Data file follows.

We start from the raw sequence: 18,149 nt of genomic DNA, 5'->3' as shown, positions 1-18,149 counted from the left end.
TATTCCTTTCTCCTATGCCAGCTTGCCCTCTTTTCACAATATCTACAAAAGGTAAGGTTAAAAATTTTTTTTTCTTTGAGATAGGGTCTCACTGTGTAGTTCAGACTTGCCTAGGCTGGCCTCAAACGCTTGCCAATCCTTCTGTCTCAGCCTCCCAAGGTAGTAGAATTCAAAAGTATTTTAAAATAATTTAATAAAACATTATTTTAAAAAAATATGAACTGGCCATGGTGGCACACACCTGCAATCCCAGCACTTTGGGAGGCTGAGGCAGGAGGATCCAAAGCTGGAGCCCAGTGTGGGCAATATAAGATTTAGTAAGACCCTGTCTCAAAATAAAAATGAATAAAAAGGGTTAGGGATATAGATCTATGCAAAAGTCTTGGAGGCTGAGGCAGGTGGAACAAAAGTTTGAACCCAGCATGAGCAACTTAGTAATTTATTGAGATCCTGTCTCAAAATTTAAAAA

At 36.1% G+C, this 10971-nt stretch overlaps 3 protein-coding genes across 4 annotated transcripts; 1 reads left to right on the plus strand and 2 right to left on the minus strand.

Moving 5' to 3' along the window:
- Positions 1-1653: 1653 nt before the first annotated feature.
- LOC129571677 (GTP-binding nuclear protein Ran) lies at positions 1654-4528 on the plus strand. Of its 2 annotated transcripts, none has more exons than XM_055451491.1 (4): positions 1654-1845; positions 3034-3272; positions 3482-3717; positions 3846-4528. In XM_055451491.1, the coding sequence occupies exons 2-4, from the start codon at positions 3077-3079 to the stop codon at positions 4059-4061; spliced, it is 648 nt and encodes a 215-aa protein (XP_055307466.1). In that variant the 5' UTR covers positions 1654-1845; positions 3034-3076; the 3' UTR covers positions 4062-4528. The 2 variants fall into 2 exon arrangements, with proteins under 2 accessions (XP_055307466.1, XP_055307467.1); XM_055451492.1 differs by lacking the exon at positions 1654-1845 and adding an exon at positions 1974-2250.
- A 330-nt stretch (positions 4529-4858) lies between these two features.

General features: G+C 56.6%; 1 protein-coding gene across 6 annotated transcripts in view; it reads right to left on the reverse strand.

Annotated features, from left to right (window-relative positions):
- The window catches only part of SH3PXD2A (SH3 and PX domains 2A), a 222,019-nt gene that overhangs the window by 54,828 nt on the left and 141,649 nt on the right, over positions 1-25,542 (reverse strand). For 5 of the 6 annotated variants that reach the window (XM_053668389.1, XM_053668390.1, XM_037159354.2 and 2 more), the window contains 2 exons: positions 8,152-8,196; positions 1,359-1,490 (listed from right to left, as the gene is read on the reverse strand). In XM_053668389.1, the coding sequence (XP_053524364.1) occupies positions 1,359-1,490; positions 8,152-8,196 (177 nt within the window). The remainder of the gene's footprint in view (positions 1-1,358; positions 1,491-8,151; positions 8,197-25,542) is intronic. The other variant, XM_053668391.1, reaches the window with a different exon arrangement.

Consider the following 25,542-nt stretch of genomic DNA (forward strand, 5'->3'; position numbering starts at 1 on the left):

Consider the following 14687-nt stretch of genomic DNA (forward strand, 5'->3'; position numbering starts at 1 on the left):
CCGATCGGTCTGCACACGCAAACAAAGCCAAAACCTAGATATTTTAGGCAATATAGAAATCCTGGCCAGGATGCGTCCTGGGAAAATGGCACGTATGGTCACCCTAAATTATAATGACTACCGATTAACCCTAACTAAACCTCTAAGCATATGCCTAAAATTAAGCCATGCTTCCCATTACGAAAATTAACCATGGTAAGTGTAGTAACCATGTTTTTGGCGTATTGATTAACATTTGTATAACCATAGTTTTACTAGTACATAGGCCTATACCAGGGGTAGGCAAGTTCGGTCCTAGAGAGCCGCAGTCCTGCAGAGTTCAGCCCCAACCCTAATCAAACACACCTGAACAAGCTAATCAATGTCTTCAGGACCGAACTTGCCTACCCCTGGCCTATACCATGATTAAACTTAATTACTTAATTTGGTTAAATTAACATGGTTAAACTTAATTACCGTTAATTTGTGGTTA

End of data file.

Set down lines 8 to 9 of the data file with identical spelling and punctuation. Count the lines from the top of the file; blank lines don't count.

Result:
General features: G+C 56.6%; 1 protein-coding gene across 6 annotated transcripts in view; it reads right to left on the reverse strand.

Annotated features, from left to right (window-relative positions):